Efficacy of written corrective feedback in english composition marking on grade 11 learners language proficiency in selected secondary schools of Kasama district of Zambia.

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Chimpunga, Steven
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The University of Zambia
This study investigated Written Corrective Feedback (WCF) on whether or not it helped language acquisition in Second language (L2) teaching among grade elevens. The study sought to: establish the familiarity of both teachers and learners with WCF; establish the nature of WCF teachers to composition written tasks; find out challenges involved in providing WCF among both teachers and learners and to ultimately, determine the efficacy of written corrective to composition marking. Four secondary schools were sampled in a single district. Grade Eleven (11) learners were used to assess their perceptions towards written corrective feedback. Twenty (20) learners were picked from each school and made a sample of eighty (80). Five (5) teachers were picked from each school making a sample of twenty (20). The total sample was 100 for both teachers and learners. Various research instruments were used for both teachers and learners. These included: A test, interviews guides, survey questionnaires and document review guides. The findings showed that both teachers and learners were familiar with written corrective feedback. 70% of learners had difficulties to interpret indirect corrective feedback which also appeared to have been the most exploited type with 80% of teachers utilizing it. The study of found out that both teachers and learners faced challenges from the point of you of interpreting written corrective feedback and providing written corrective feedback by learners and teachers respectively. On determining the efficacy, the findings showed that learners needed to have been subjected to clear corrective feedback. This entails that teachers needed to provide comprehensible written corrective feedback. The study concluded that, written corrective feedback was familiar among teachers and learners and that teachers as well as learners had unique perceptions about the practice and appreciated it differently. The study drew two major recommendations. First, a teacher needs to use corrective feedback which learners are familiar with and can interpret with ease. Second, a culture of encouraging learners to attend to their errors must be up held among teachers of English language. This can be utilized as a scaffolding tool to help learners appreciate written corrective feedback. Key words: Efficacy, proficiency, Second language, written corrective feedback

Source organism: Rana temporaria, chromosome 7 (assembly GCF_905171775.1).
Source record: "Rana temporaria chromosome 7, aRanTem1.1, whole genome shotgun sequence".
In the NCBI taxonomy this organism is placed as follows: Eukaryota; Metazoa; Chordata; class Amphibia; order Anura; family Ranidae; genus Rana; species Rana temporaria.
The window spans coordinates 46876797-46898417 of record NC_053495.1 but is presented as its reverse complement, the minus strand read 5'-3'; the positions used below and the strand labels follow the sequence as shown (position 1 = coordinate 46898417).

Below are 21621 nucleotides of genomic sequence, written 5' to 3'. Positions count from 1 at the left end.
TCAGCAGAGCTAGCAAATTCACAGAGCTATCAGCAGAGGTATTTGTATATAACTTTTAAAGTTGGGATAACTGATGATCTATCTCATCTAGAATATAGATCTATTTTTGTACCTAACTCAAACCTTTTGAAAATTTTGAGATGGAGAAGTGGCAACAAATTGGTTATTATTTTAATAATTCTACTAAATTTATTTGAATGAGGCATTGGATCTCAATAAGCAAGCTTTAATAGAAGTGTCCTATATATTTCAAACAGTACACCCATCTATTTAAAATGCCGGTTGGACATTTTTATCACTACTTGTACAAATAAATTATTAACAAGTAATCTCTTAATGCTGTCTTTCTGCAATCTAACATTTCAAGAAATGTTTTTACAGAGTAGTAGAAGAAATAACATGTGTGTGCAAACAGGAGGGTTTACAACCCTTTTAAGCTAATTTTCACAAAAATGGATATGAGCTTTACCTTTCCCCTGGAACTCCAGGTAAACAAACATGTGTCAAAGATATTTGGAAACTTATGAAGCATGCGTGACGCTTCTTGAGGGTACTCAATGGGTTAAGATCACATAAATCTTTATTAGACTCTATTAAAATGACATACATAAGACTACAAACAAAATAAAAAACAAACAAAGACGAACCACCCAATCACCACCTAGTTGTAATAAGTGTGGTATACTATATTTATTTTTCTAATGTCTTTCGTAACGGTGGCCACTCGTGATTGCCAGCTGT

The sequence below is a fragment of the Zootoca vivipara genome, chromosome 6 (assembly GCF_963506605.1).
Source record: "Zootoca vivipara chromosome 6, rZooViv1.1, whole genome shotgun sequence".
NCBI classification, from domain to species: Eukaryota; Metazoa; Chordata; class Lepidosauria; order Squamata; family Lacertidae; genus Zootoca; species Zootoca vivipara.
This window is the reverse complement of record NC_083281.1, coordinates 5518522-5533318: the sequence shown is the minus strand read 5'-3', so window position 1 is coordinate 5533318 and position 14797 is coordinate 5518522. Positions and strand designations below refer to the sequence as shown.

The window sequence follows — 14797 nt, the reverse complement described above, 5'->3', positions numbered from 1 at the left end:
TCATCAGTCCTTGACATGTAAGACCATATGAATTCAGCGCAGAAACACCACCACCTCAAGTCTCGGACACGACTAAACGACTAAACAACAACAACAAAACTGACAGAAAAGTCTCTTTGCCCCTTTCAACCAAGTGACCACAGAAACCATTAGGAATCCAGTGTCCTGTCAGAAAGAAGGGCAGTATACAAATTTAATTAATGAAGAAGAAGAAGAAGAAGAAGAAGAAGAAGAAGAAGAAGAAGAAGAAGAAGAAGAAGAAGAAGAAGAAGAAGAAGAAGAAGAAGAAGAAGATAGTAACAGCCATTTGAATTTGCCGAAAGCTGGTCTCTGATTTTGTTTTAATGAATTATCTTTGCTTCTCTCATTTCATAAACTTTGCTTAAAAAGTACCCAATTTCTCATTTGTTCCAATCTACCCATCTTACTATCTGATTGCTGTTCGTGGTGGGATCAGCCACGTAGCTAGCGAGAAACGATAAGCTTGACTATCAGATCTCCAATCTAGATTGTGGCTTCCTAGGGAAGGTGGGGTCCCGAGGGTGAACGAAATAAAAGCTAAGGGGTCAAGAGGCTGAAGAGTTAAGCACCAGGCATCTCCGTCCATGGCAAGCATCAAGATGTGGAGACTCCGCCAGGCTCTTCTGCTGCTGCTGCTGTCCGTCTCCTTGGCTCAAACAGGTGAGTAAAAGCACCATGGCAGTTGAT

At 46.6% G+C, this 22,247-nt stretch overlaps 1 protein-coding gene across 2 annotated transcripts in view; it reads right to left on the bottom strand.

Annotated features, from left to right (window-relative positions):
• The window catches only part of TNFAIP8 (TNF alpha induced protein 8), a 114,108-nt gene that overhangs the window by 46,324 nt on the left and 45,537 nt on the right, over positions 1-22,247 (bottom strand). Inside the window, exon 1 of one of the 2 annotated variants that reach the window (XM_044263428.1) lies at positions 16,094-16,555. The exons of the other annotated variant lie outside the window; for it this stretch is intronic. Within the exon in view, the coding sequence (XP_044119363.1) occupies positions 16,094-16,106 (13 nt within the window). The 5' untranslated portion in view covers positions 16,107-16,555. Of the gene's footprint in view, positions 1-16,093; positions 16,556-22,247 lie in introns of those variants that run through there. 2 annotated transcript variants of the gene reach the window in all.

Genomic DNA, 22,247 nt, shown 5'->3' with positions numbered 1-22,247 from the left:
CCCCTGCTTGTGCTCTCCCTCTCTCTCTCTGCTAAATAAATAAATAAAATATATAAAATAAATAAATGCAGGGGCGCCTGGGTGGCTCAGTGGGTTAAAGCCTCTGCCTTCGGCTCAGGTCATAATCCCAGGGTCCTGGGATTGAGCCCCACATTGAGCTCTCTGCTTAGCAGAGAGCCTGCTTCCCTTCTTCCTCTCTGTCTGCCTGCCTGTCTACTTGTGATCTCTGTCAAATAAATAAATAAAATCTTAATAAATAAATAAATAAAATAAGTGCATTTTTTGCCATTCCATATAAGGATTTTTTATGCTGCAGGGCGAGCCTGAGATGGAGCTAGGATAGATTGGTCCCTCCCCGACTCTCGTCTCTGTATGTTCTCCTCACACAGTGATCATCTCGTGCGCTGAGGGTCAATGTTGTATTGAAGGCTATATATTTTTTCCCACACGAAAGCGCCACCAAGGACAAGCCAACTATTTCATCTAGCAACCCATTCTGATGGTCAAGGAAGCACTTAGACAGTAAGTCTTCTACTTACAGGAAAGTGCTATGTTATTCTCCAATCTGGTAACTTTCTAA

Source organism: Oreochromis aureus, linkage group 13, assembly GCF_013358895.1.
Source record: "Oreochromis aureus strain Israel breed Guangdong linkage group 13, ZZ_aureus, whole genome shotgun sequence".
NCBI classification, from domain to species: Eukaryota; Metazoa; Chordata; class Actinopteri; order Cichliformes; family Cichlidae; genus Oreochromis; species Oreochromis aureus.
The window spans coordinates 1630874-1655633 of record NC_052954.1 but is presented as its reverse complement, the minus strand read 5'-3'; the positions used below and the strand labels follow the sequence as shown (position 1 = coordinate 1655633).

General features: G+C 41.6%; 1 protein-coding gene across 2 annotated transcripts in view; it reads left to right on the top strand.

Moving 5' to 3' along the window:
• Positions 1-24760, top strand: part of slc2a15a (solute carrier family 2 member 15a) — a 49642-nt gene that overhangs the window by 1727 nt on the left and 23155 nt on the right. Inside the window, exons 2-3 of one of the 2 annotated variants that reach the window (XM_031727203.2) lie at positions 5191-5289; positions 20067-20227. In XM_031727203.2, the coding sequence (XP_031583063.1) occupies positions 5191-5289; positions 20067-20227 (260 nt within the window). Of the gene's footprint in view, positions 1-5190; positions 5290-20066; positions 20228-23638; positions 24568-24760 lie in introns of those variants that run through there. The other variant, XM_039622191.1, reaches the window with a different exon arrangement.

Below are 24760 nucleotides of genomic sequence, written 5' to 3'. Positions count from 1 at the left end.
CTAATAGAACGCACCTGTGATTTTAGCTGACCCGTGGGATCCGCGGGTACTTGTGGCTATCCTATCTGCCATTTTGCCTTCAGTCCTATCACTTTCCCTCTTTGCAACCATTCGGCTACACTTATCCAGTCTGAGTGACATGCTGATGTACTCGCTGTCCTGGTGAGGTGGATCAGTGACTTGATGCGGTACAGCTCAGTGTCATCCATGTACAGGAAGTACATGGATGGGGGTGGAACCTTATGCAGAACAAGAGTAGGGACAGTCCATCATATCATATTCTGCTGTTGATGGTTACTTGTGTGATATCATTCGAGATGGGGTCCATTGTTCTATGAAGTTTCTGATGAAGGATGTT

Efficacy proficiency--Second language--Zambia , Efficacy, proficiency--Written corrective feedback--Zambia